A blog worth considering.
Acts 17:11 says the People in Berea received the message of Jesus with great eagerness. They considered what Paul was telling them. They examined it every day to see if it was the truth. They were being shaped into disciples. We hope, in small measure, you will consider this blog and that it might spur you onward.
If the title makes you smile, you’re not alone. If it’s a bit confusing, you’re also in good company. For most of us, if we think of any bird that symbolizes the Holy Spirit, it’s a dove. As Christians, we know that God is three in one: God the Father, God the Son, and God the Holy Spirit.
Hear from the supportive community of youth leaders that crafts Breakaway weekend, helping high school and middle school students to draw close to God and to each other.
“We run great risk if we avoid spiritual disciplines,” writes Virginia Watson (age 95) who shares some ideas that shaped her long life. She includes a reading list of Christian biographies that encouraged her through the years.
Virginia Watson, a longtime member of The Falls Church Anglican, provides three ways to contend for the Persecuted Church. She shares her story of how God gave her a series of “nudges” to begin praying in earnest.
While our church campus is clearly visible, and we can see new beams and parts of the roof being added to the church building almost daily, the relationships the Lord is building through our church with the local community are becoming more and more prominent too.
Stella Butala led those who attended the Women’s Advent Fellowship on December 6 in a closing prayer. “When we wait for God, we wait; let’s not rush Him to work right in this moment,” she encouraged, based on Ecclesiastes 3:11: “The Lord makes everything beautiful in its time.”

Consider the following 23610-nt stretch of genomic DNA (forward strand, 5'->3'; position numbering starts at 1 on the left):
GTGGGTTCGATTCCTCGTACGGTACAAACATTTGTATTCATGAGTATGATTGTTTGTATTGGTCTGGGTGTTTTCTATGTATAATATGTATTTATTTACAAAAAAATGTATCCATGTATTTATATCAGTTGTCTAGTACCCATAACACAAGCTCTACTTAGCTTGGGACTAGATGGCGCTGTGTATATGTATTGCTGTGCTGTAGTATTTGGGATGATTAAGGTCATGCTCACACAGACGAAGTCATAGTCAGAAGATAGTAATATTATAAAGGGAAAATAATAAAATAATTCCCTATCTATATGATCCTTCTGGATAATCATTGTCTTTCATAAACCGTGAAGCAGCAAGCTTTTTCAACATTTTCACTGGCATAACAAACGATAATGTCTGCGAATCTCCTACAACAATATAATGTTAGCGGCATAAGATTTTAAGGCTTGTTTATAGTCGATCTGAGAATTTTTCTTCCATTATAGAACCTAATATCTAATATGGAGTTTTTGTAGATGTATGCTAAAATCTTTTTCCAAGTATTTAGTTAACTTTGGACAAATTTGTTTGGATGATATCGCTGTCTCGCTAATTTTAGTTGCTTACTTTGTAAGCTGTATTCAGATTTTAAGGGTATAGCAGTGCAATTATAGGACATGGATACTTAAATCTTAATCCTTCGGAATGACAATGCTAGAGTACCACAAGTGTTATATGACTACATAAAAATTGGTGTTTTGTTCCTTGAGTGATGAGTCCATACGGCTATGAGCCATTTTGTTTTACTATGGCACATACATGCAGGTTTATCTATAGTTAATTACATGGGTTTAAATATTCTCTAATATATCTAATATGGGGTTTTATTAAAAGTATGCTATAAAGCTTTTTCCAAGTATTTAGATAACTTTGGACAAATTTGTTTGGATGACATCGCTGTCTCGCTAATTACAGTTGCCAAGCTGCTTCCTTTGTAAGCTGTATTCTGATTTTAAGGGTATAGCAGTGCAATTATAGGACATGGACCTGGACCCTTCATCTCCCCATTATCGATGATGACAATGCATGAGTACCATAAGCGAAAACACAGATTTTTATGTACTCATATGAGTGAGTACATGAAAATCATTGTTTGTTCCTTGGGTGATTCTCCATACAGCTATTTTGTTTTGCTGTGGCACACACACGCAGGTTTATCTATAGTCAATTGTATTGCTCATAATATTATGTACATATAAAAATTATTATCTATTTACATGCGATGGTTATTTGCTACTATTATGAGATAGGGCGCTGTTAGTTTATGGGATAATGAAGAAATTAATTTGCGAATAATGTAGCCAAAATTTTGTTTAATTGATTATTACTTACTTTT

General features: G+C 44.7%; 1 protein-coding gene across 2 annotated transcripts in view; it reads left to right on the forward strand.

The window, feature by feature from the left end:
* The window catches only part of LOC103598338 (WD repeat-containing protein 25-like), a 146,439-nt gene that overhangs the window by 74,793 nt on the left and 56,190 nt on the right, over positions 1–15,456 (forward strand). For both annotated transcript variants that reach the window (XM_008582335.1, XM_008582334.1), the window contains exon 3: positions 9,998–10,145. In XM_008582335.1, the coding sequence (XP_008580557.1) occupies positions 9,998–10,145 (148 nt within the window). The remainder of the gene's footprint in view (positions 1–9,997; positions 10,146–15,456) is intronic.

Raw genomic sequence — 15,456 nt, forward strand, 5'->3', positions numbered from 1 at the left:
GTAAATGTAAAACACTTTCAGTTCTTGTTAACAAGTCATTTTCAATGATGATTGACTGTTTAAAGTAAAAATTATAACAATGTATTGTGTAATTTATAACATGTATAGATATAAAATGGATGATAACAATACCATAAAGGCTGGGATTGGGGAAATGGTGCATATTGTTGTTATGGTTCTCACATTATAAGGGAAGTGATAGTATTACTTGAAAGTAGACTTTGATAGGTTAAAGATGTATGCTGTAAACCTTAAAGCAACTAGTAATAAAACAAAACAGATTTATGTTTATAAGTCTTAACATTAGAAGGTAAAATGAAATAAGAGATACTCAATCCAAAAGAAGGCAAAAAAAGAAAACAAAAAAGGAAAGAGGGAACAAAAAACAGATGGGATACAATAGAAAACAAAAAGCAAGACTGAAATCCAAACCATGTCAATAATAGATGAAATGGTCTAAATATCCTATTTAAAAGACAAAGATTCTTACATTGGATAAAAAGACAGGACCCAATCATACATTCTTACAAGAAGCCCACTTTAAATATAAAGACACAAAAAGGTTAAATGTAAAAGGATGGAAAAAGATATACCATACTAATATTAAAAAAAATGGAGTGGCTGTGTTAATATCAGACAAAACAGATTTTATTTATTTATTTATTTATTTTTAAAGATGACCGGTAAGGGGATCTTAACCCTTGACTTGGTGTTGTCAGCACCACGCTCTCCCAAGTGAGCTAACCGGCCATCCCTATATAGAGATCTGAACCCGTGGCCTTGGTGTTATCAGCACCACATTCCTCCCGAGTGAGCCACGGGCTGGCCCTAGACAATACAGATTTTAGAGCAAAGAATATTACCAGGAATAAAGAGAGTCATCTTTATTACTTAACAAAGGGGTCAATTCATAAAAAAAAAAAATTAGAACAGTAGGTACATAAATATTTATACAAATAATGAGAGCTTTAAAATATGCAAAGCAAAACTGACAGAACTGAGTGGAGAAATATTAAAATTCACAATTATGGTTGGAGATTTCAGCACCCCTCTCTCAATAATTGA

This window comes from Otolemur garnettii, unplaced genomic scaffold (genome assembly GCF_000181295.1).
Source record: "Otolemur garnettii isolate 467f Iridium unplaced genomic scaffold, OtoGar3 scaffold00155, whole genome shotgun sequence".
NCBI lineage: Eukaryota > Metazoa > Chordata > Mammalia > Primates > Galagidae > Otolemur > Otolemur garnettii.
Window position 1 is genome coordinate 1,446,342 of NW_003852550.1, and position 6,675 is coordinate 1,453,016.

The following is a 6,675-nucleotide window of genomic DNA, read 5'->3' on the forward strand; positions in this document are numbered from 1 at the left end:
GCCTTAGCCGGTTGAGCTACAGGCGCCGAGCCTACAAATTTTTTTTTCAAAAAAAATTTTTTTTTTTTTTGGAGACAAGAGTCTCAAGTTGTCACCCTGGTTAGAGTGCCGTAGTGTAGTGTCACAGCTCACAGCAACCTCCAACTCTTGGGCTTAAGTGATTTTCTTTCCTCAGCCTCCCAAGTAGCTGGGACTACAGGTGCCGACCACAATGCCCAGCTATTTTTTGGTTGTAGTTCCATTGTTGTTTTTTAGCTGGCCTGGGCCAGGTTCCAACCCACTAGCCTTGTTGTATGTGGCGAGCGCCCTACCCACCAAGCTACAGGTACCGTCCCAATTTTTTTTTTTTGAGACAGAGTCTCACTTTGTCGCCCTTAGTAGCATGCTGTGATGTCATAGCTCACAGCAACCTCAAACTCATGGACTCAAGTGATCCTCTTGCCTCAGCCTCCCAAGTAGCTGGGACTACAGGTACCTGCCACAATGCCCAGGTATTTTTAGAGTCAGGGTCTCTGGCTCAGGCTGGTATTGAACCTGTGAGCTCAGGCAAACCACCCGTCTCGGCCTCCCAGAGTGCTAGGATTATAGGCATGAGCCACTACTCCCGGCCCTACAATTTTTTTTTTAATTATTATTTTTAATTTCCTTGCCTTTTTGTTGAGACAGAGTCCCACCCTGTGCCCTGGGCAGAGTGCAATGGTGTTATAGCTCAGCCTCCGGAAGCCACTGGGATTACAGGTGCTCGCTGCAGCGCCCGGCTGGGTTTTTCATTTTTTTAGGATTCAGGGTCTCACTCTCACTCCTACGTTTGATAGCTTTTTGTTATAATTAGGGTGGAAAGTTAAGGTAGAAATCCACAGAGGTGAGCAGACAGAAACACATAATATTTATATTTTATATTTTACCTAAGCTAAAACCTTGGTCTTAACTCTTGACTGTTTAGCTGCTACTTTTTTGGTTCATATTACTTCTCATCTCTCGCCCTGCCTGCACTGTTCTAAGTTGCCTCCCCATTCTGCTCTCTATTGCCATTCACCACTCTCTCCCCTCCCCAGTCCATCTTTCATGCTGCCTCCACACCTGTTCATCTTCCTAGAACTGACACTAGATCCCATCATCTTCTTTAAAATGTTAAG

When asked what surprised him most after moving from Azerbaijan to the United States, one of our English learners' eyes lit up as he described the unexpected calm he felt when he heard birds singing.
Do you ever feel like you know the Christmas story backwards and forwards, and while it’s wonderful, it’s so incredibly familiar? Want a fresh perspective? If you’re one who enjoys being in control (let me just raise my hand here), this one’s for you.
Abri Nelson tells about seeing the Advent of Christ through the narratives of the Old Testament. She reminds us that when Christ comes, when God’s actions are seen in the circumstances of our lives, we catch a glimpse of the way the world is supposed to be, the way it will be .
Christmas can be a trial for many. Here is a list of encouraging verses – verses like, “ When the cares of my heart are many, your consolations cheer my soul” (Psalm 94:19). We hope they’ll help all of us along the journey.
At our recent Women’s Advent & Dessert night, Erin Clifford reminded us to place ourselves in the same spiritual space as many who have come before us. Waiting is not easy but, from beginning to end of Scripture, we see stories of people who are compelled to wait.
We asked Cheryl McKeon, our new Children and Family Ministry Director, to share her heart for children and her vision for discipleship. She expressed three of her hopes and prayers as she steps into the role of shepherding the next generation and providing support for families.
December is a surprising month for an al fresco barbecue lunch on a concrete slab, but that is exactly how part of our church family enjoyed a midday break last Wednesday to celebrate “topping out” with the construction crew.
The genius of C.S. Lewis’ often-quoted conversation between Mr. and Mrs. Beaver, Lucy and Susan in The Lion, the Witch and the Wardrobe is that it so cleverly captures the unguessable, out-of-the-box, awful goodness of God. Likewise, the manger scene could also lead us to this same question.